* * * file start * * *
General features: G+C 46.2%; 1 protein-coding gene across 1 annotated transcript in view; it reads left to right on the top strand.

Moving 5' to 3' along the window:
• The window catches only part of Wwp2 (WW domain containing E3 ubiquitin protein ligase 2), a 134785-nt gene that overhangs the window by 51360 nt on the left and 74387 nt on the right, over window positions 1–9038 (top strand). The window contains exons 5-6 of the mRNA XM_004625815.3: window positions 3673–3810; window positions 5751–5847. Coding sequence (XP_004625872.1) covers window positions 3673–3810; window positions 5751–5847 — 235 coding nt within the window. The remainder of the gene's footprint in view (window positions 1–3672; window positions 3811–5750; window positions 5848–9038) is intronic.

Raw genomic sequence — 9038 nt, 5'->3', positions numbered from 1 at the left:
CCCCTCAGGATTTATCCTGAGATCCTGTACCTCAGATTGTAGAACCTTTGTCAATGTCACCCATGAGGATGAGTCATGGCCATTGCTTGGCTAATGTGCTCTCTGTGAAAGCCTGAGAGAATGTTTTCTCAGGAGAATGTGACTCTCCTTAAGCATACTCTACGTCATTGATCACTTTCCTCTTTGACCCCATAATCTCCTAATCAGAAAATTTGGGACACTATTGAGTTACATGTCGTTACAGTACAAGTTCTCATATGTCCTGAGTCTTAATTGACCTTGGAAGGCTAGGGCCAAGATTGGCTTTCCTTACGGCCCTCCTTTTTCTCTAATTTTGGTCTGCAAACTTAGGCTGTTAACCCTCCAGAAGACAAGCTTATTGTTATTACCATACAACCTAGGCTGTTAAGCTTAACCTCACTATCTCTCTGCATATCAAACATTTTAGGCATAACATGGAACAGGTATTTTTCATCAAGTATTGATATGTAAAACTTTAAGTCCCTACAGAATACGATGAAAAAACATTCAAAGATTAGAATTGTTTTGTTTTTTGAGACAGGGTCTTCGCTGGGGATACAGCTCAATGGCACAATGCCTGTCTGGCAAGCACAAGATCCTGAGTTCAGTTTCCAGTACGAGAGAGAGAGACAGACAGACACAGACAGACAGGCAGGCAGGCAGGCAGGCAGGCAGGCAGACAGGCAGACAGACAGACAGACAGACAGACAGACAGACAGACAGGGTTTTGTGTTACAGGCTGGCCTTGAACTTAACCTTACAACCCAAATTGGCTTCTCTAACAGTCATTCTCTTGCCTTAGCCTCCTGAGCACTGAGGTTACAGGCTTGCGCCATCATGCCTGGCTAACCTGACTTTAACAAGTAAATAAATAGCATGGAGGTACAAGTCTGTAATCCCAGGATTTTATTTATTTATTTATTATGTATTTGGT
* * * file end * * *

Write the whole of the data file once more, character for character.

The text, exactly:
General features: G+C 46.2%; 1 protein-coding gene across 1 annotated transcript in view; it reads left to right on the top strand.

Moving 5' to 3' along the window:
• The window catches only part of Wwp2 (WW domain containing E3 ubiquitin protein ligase 2), a 134785-nt gene that overhangs the window by 51360 nt on the left and 74387 nt on the right, over window positions 1–9038 (top strand). The window contains exons 5-6 of the mRNA XM_004625815.3: window positions 3673–3810; window positions 5751–5847. Coding sequence (XP_004625872.1) covers window positions 3673–3810; window positions 5751–5847 — 235 coding nt within the window. The remainder of the gene's footprint in view (window positions 1–3672; window positions 3811–5750; window positions 5848–9038) is intronic.

Raw genomic sequence — 9038 nt, 5'->3', positions numbered from 1 at the left:
CCCCTCAGGATTTATCCTGAGATCCTGTACCTCAGATTGTAGAACCTTTGTCAATGTCACCCATGAGGATGAGTCATGGCCATTGCTTGGCTAATGTGCTCTCTGTGAAAGCCTGAGAGAATGTTTTCTCAGGAGAATGTGACTCTCCTTAAGCATACTCTACGTCATTGATCACTTTCCTCTTTGACCCCATAATCTCCTAATCAGAAAATTTGGGACACTATTGAGTTACATGTCGTTACAGTACAAGTTCTCATATGTCCTGAGTCTTAATTGACCTTGGAAGGCTAGGGCCAAGATTGGCTTTCCTTACGGCCCTCCTTTTTCTCTAATTTTGGTCTGCAAACTTAGGCTGTTAACCCTCCAGAAGACAAGCTTATTGTTATTACCATACAACCTAGGCTGTTAAGCTTAACCTCACTATCTCTCTGCATATCAAACATTTTAGGCATAACATGGAACAGGTATTTTTCATCAAGTATTGATATGTAAAACTTTAAGTCCCTACAGAATACGATGAAAAAACATTCAAAGATTAGAATTGTTTTGTTTTTTGAGACAGGGTCTTCGCTGGGGATACAGCTCAATGGCACAATGCCTGTCTGGCAAGCACAAGATCCTGAGTTCAGTTTCCAGTACGAGAGAGAGAGACAGACAGACACAGACAGACAGGCAGGCAGGCAGGCAGGCAGGCAGGCAGACAGGCAGACAGACAGACAGACAGACAGACAGACAGACAGACAGGGTTTTGTGTTACAGGCTGGCCTTGAACTTAACCTTACAACCCAAATTGGCTTCTCTAACAGTCATTCTCTTGCCTTAGCCTCCTGAGCACTGAGGTTACAGGCTTGCGCCATCATGCCTGGCTAACCTGACTTTAACAAGTAAATAAATAGCATGGAGGTACAAGTCTGTAATCCCAGGATTTTATTTATTTATTTATTATGTATTTGGT